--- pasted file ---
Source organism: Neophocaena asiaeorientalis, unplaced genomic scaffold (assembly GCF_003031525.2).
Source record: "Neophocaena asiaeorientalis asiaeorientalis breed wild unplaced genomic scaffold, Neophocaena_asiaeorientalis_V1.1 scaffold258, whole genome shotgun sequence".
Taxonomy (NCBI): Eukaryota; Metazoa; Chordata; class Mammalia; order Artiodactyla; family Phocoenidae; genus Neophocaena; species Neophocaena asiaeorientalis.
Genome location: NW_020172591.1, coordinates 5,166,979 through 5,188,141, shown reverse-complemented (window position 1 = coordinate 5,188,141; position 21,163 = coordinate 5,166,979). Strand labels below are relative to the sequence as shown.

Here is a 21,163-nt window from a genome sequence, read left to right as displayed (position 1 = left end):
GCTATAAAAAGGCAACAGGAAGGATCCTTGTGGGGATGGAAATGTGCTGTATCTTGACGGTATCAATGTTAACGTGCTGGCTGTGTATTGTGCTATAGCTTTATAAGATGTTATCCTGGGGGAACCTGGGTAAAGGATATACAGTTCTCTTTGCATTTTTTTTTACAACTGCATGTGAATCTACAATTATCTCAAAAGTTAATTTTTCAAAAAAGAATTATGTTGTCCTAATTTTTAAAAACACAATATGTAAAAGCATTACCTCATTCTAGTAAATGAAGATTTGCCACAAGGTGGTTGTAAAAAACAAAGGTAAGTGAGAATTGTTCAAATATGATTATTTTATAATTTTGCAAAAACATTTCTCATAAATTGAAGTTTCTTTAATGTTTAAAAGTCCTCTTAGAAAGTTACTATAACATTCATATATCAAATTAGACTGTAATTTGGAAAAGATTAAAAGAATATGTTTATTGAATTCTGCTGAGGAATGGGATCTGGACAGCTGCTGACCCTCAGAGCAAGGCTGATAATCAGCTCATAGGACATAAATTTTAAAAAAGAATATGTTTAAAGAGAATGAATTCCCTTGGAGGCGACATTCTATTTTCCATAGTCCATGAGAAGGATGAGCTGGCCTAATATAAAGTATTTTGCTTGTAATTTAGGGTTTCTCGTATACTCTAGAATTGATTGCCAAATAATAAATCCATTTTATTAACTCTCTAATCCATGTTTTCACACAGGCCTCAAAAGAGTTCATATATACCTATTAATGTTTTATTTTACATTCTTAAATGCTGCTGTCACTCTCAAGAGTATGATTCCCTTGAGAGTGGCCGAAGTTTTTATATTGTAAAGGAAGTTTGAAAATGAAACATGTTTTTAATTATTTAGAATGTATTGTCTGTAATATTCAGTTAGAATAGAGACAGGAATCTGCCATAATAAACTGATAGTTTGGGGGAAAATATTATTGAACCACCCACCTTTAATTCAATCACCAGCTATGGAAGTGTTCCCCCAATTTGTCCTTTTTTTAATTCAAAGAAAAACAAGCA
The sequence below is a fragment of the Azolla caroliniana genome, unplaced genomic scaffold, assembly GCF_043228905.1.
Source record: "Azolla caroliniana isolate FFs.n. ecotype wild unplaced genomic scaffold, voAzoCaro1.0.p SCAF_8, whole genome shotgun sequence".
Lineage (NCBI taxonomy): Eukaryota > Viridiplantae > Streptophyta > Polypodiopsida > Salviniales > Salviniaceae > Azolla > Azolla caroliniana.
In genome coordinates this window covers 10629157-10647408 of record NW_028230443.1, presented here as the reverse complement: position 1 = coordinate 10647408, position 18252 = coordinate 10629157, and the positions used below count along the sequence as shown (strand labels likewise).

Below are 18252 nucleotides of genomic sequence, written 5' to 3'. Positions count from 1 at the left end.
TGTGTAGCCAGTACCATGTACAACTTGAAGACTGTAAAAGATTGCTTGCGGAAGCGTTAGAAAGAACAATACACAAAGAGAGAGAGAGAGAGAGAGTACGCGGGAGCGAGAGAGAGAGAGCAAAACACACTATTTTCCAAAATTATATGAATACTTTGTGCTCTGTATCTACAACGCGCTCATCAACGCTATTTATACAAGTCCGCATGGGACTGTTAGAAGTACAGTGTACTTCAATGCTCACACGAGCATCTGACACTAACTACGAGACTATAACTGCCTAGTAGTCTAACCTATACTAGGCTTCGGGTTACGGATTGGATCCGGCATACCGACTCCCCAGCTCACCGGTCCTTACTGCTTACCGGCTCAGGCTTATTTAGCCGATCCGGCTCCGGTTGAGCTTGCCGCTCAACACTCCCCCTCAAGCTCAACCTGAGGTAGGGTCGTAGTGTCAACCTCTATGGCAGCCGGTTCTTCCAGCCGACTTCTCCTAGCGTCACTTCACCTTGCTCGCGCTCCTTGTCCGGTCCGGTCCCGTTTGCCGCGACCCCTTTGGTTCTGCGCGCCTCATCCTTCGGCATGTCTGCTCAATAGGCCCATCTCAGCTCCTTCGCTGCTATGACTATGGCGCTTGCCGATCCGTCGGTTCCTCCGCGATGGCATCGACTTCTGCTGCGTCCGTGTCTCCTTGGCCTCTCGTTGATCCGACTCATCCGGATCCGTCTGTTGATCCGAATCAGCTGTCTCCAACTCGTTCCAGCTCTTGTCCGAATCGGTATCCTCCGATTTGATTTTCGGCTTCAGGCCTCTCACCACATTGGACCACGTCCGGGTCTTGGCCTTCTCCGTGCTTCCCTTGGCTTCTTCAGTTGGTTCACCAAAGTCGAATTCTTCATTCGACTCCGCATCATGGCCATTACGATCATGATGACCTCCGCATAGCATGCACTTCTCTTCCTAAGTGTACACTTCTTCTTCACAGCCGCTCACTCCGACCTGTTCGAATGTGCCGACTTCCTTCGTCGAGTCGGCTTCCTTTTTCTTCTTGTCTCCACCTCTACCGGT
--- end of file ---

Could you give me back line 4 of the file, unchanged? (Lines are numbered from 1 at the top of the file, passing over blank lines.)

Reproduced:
Genome location: NW_020172591.1, coordinates 5,166,979 through 5,188,141, shown reverse-complemented (window position 1 = coordinate 5,188,141; position 21,163 = coordinate 5,166,979). Strand labels below are relative to the sequence as shown.